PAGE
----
The Living Dead novel–finished posthumously after George Romero’s death in 2017–will hit shelves in August, instead of the previous June release date.

Tor Book this weekend said the book will be released August 4 instead of the previously-announced June 9 date. The volume will get a hardcover and digital release.

As explained The Living Dead was not completed before Romero’s death. But his manager Chris Roe and wife Suzanne Desrocher enlisted writer Daniel Kraus to finish the job. Kraus co-wrote The Shape of Water novel with  Guillermo del Toro. read more read more

‘The Walking Dead’ Season Finale Halted Due to Coronavirus

The Coronavirus has taken its toll on another horror staple: It was reported that The Walking Dead is ending its season sooner than expected.

A statement from AMC, as reported by TVLine, says the show’s current season “will end with its 15th episode on April 5. The planned finale will appear as a special episode later in the year.

“Current events have made it impossible to complete post-production of The Walking Dead Season 10 finale,” the statement added. read more

The Look of Horror – Checking Out Charlton’s Eeriest Artists

When you consider picking up a horror comic, what’s the first thing that comes to your feverish little mind (after the title character, of course)? Probably who wrote it. Does the writer have a good track record of spine-chilling, blood-curdling tales of menace and mayhem? If so, you’re more likely to give it a read then if the author is a total unknown or he has turned out some clunkers in his time.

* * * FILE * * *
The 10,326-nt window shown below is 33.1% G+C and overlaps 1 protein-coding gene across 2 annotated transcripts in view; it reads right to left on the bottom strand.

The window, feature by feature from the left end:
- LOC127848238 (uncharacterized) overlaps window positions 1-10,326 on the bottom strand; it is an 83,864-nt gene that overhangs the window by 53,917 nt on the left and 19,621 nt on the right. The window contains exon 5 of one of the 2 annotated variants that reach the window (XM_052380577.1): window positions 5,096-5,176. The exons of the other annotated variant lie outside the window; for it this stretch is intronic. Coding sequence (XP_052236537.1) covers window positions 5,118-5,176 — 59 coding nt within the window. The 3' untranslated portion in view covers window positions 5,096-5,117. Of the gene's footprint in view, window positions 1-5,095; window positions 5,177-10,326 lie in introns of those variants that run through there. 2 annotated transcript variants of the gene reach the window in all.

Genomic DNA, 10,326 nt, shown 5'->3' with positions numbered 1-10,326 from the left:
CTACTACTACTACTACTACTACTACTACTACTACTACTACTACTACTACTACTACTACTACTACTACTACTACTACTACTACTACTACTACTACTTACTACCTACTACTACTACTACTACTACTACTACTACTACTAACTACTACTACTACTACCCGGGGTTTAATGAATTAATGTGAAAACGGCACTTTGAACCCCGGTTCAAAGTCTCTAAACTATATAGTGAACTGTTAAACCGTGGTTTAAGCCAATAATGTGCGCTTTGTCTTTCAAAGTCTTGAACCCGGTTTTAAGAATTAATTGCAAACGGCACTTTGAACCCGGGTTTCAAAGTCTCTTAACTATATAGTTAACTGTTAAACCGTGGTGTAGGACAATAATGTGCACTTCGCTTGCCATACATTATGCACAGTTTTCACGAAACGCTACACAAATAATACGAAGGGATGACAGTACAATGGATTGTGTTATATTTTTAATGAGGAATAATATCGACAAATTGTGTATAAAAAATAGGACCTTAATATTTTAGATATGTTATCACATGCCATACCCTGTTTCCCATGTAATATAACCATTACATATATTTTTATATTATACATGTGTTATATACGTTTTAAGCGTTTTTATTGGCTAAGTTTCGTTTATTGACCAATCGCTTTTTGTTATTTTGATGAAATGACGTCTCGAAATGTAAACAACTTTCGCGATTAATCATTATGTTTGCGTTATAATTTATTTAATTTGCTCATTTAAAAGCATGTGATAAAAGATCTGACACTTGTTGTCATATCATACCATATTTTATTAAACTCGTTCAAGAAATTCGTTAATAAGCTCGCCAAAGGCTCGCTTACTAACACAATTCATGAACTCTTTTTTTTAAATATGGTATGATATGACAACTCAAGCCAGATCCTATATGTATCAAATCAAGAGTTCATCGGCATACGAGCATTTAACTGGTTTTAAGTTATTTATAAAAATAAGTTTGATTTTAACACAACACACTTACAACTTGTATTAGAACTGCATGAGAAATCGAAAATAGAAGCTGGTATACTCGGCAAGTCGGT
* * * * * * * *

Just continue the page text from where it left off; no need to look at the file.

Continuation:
That’s all well and good. I’d be the last to say the author and his track record isn’t important; I started out writing horror comics for the late, lamented Charlton Comics line some 40 years ago, and here I am, delving into the same subject matter now (I gotta get a real job someday). read more read more

David Harbour Speaks Out on ‘Hellboy’ Flop

The actor behind the macabre makeup in last year’s Hellboy reboot recently expressed his views on why the film did so poorly.

David Harbour, of Stranger Things and Black Widow fame, said during an Instagram interview that he thought the R-rated reboot failed “before we began shooting, because I think that people didn’t want us to make the movie for some reason.”

He continued that Guillermo del Toro and Ron Perlman created “this iconic thing that we thought could be reinvented. (But) the loudness of the internet was like, ‘We do not want you to touch this’.” read more read more

EC’s Writers, Artists Set Four-Color Stage for Golden Age of Horror Comics

When true fans think of the best of horror comics, the group that is mentioned most (and usually first) in EC Comics. Entertaining Comics (EC) was the brainchild of Max Gaines that, starting in the early 1940s, specialized in illustrated tales of horror, crime, satire, military, dark fantasy and science-fiction.

After Max Gaines’ death in 1947, his son William took over the company and started printing more mature stories, breaking new ground with stories of horror, war, fantasy, science-fiction and adventure. Noted for their high quality and shock endings, these comics were also unique in their socially conscious themes. read more read more